Seattle's Lynch ends holdout
Marshawn Lynch's holdout is over, ending one distraction so far for the Super Bowl champions.
Lynch arrived at the Seattle Seahawks practice facility on Thursday afternoon following the team's morning practice. The team confirmed Lynch had reported for camp, ending a holdout that spanned a week.
Lynch was caught by television cameras talking on his phone out near the Seahawks practice fields wearing a hooded "Beast Mode" sweatshirt on an 85 degree day. He was later hanging out in the lobby of the facility.
ESPN reported earlier Thursday that Lynch was expected to end his holdout. Seattle coach Pete Carroll said after practice that he did not know if Lynch was on the verge of reporting.
"Hopefully he's here," quarterback Russell Wilson said after practice. "He's such a good football player we would love to have him here and he's done a tremendous job for us since I've been here. I know that. He's had some unbelievable runs for us."
Around the league
Falcons • Receiver Julio Jones says his right foot has fully recovered from surgery last October, adding that he will be 100 percent when the Atlanta Falcons host New Orleans in the season opener.
Also on Thursday, coach Mike Smith said that Falcons defensive tackle Peria Jerry has decided to retire from the NFL.
Smith declined to say why Jerry, a former starter and 2009 first-round draft pick, suddenly retired.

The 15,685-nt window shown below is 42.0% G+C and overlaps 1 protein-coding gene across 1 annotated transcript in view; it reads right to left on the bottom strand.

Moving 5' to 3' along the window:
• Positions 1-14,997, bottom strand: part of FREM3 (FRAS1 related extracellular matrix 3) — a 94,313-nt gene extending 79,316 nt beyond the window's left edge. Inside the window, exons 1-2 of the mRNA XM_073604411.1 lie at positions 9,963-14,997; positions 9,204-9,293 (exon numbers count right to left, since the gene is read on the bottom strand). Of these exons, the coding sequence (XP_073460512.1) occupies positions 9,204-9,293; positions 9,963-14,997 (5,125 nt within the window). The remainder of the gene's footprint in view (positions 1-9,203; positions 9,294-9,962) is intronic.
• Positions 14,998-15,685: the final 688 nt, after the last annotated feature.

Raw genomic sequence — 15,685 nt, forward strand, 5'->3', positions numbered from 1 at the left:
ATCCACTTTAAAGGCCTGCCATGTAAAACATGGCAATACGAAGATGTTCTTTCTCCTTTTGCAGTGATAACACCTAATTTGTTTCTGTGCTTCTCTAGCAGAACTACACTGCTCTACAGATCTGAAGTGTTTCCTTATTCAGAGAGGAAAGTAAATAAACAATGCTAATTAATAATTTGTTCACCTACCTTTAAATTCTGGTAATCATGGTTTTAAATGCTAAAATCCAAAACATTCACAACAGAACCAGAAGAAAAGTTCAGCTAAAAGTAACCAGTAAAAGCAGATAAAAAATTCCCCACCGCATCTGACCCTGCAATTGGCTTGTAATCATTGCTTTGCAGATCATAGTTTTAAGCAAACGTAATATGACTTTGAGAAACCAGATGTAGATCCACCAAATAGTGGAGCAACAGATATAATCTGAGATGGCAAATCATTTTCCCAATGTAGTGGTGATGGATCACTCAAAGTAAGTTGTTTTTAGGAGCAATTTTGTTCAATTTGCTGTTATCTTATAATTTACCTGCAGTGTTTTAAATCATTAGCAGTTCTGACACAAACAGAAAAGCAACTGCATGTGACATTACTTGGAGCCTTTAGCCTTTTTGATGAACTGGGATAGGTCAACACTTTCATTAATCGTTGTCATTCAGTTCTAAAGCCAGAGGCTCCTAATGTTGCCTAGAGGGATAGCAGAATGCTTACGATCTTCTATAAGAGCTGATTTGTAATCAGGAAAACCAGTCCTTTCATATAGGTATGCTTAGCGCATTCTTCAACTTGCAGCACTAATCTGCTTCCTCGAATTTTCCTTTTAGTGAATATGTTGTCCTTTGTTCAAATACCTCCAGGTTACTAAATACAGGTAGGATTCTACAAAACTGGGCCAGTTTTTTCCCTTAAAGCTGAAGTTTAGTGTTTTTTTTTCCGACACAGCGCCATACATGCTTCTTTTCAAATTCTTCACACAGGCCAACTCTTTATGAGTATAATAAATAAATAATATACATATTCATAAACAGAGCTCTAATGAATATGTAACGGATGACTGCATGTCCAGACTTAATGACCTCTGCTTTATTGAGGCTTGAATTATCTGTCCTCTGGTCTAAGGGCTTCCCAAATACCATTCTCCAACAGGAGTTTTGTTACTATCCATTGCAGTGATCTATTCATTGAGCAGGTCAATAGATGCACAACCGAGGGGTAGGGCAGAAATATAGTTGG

Colts • The Colts put starting left guard Donald Thomas on season-ending injured reserve with a torn right quad, the same diagnosis that ended his 2013 season after just two games. The move comes one day after running back Vick Ballard had season-ending surgery to fix a torn left Achilles' tendon.
Chiefs • Eric Berry left Chiefs practice after hurting his right ankle, the second injury that the Pro Bowl safety has sustained so far in training camp.
Berry was able to put weight on the leg, but was noticeably limping, and Chiefs coach Andy Reid said he was still awaiting word on the severity of the injury.
Bills • Donald Trump remains in the running to purchase the Buffalo Bills. Trump's attorney, Michael Cohen, confirmed in an email to The Associated Press that the real estate mogul has been chosen to advance to the next round of bidding to purchase the team. Cohen said he was informed of the decision by Morgan Stanley, the banking firm overseeing the sale of the team for late owner Ralph Wilson's estate.
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